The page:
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by Micha F. Lindemans
A first century CE warrior queen, leader of the Brigantes (legendary descendants of the goddess Brigantia), the largest and most powerful tribe in Roman Britain. She had forged an alliance with the Roman Empire and the Romans supported her rule as a client-queen, since this stabilized the region and stopped any dynastic conflicts. She and her husband Venutius were loyal to Rome, which was proven when in 51 CE the rebel leader of a neighboring tribe, Caractacus, asked for Cartimandua's aid but she turned him over to the Romans. Caractacus was subsequently taken to Rome but his life was spared by Emperor Claudius.

Cartimandua divorced Venutius and married his charioteer or arms bearer Vellocatus shortly after Caractacus' capture. Venutius, however, raised support and attacked his former wife, despite the fact that she held his brother and other relatives hostage. The fighting remained inconclusive until the Roman legion (the Legio IX Hispana) appeared and defeated the rebels. Venutius tried again in 69 CE and this time Cartimandua was unable to put down the revolt, even with Roman support, and was overthrown. Venutius became king of the Brigantes and ruled it briefly as an independent kingdom. Shortly after that, Queen Cartimandua disappeared from history.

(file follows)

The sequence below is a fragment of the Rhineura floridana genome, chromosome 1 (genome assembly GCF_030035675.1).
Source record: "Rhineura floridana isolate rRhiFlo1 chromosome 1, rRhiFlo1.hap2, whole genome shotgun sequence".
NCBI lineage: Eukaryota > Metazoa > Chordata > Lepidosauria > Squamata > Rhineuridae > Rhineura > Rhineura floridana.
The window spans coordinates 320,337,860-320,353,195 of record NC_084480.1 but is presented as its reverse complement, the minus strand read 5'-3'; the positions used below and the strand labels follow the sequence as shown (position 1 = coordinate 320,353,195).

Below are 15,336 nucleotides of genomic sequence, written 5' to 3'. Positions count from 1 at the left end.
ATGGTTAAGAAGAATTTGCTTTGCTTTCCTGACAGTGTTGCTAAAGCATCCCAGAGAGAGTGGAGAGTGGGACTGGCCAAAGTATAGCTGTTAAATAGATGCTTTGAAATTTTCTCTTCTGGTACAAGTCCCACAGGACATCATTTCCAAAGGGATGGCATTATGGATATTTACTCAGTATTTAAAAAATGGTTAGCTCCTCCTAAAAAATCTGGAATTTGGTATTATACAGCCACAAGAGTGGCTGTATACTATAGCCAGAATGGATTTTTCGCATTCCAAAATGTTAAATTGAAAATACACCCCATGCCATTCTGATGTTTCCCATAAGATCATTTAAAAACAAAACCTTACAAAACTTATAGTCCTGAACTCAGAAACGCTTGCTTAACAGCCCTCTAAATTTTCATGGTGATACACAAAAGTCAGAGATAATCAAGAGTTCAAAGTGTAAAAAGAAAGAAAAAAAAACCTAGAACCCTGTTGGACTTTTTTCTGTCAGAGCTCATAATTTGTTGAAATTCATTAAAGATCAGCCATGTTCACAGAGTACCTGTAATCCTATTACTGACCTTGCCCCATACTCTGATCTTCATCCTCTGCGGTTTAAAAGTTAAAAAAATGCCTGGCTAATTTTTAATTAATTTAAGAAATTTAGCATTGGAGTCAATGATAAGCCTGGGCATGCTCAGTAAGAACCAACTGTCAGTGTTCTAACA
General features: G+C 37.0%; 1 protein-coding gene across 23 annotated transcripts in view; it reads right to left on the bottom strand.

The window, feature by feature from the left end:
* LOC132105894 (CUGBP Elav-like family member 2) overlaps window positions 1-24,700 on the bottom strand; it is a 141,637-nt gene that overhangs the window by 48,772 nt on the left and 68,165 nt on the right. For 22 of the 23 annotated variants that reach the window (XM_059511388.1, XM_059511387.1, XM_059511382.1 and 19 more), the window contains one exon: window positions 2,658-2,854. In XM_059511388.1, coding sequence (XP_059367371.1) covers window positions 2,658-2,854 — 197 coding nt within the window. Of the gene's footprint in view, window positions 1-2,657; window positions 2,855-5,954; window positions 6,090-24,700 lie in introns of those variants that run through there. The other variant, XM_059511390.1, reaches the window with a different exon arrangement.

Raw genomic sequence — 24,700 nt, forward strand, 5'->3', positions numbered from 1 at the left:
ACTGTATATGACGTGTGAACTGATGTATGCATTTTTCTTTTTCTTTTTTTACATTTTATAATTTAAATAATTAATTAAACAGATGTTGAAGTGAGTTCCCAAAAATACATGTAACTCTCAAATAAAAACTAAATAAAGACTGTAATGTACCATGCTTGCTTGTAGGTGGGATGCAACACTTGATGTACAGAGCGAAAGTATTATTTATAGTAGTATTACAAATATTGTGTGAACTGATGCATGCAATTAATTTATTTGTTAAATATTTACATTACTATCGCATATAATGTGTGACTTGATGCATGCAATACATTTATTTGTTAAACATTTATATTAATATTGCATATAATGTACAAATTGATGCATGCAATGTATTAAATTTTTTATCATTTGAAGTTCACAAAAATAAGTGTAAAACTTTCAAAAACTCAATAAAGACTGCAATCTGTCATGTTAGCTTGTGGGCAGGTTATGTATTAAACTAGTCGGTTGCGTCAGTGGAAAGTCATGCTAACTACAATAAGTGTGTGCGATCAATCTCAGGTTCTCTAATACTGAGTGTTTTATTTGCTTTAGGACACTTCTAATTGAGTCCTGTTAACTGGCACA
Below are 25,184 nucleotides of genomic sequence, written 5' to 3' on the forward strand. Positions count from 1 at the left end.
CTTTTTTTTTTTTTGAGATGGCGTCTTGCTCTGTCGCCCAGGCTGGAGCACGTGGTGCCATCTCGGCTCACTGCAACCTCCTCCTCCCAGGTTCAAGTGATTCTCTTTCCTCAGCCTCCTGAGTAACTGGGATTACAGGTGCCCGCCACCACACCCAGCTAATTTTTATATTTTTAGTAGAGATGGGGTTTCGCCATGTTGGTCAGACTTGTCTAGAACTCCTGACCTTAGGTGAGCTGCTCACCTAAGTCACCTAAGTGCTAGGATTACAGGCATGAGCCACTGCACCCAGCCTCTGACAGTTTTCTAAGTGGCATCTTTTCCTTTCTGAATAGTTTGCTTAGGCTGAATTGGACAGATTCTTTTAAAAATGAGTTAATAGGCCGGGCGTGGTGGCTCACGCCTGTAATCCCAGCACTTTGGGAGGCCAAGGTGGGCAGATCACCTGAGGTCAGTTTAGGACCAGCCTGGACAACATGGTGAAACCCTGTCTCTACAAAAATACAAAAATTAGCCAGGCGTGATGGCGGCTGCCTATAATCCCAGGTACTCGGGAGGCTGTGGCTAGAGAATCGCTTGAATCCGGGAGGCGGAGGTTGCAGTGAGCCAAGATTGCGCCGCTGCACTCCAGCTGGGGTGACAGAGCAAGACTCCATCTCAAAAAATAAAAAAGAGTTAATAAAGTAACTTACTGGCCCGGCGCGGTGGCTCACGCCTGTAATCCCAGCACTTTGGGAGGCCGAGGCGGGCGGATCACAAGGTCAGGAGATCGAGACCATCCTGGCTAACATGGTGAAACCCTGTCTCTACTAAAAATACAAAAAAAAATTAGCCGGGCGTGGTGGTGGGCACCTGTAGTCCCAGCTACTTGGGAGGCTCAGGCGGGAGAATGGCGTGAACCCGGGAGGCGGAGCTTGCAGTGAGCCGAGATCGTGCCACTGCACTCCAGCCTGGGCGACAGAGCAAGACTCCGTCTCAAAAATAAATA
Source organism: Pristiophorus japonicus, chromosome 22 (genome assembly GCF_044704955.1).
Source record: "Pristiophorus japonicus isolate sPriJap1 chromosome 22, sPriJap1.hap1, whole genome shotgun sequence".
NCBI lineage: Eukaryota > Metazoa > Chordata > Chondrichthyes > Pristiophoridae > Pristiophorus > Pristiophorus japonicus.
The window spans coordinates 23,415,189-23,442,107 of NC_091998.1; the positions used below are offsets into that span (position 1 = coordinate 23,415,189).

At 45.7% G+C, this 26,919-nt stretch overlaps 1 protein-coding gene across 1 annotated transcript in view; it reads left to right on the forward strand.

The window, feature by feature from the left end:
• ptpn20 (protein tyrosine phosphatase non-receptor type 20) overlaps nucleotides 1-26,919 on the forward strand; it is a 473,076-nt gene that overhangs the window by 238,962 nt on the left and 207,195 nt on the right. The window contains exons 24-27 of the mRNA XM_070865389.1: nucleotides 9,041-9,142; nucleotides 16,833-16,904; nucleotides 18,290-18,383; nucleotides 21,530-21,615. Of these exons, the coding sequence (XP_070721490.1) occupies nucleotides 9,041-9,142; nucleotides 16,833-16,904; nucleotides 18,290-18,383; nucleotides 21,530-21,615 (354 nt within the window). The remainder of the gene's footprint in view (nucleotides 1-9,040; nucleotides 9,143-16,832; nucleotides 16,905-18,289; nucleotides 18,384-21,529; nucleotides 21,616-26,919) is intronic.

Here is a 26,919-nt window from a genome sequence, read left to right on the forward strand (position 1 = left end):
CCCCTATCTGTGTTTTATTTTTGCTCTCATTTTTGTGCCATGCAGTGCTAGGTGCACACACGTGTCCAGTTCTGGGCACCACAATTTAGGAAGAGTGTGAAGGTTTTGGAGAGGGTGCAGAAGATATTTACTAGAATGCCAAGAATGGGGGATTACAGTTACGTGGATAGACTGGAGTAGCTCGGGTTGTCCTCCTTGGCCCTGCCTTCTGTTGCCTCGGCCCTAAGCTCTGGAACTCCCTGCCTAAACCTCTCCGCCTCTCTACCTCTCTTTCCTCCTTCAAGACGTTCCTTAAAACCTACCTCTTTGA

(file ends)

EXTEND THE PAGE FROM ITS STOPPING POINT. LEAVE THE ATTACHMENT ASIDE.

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  • Etymology:
    Sleek pony

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